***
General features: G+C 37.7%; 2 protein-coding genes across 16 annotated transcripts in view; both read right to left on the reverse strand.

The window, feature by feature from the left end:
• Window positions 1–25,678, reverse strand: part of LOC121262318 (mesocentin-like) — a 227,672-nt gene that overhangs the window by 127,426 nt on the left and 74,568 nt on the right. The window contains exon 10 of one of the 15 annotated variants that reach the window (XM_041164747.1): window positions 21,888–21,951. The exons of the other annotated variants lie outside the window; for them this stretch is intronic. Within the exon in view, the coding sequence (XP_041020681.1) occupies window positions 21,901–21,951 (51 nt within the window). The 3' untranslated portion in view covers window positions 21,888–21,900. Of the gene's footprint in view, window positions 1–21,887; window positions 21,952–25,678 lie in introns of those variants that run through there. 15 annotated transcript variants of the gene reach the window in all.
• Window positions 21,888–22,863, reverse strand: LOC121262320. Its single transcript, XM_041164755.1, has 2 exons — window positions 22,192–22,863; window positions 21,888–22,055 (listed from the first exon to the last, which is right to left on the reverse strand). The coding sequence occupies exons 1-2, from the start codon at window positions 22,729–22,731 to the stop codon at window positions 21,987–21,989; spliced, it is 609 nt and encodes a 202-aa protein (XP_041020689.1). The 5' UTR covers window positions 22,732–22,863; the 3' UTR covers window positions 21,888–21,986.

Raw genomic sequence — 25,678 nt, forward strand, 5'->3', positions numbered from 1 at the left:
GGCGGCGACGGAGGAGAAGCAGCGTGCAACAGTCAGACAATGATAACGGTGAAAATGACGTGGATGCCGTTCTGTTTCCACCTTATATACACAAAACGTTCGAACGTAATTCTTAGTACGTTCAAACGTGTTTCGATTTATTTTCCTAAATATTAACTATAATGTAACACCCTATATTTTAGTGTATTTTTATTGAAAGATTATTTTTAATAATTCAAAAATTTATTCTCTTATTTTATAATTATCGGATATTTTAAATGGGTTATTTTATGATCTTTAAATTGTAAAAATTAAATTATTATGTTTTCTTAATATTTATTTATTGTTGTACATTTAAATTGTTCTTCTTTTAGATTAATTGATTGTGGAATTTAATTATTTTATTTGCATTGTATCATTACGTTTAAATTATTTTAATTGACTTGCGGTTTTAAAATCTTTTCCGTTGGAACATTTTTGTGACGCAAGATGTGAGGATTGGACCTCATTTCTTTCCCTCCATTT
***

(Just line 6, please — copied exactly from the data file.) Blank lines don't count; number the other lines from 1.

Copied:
GGCGGCGACGGAGGAGAAGCAGCGTGCAACAGTCAGACAATGATAACGGTGAAAATGACGTGGATGCCGTTCTGTTTCCACCTTATATACACAAAACGTTCGAACGTAATTCTTAGTACGTTCAAACGTGTTTCGATTTATTTTCCTAAATATTAACTATAATGTAACACCCTATATTTTAGTGTATTTTTATTGAAAGATTATTTTTAATAATTCAAAAATTTATTCTCTTATTTTATAATTATCGGATATTTTAAATGGGTTATTTTATGATCTTTAAATTGTAAAAATTAAATTATTATGTTTTCTTAATATTTATTTATTGTTGTACATTTAAATTGTTCTTCTTTTAGATTAATTGATTGTGGAATTTAATTATTTTATTTGCATTGTATCATTACGTTTAAATTATTTTAATTGACTTGCGGTTTTAAAATCTTTTCCGTTGGAACATTTTTGTGACGCAAGATGTGAGGATTGGACCTCATTTCTTTCCCTCCATTT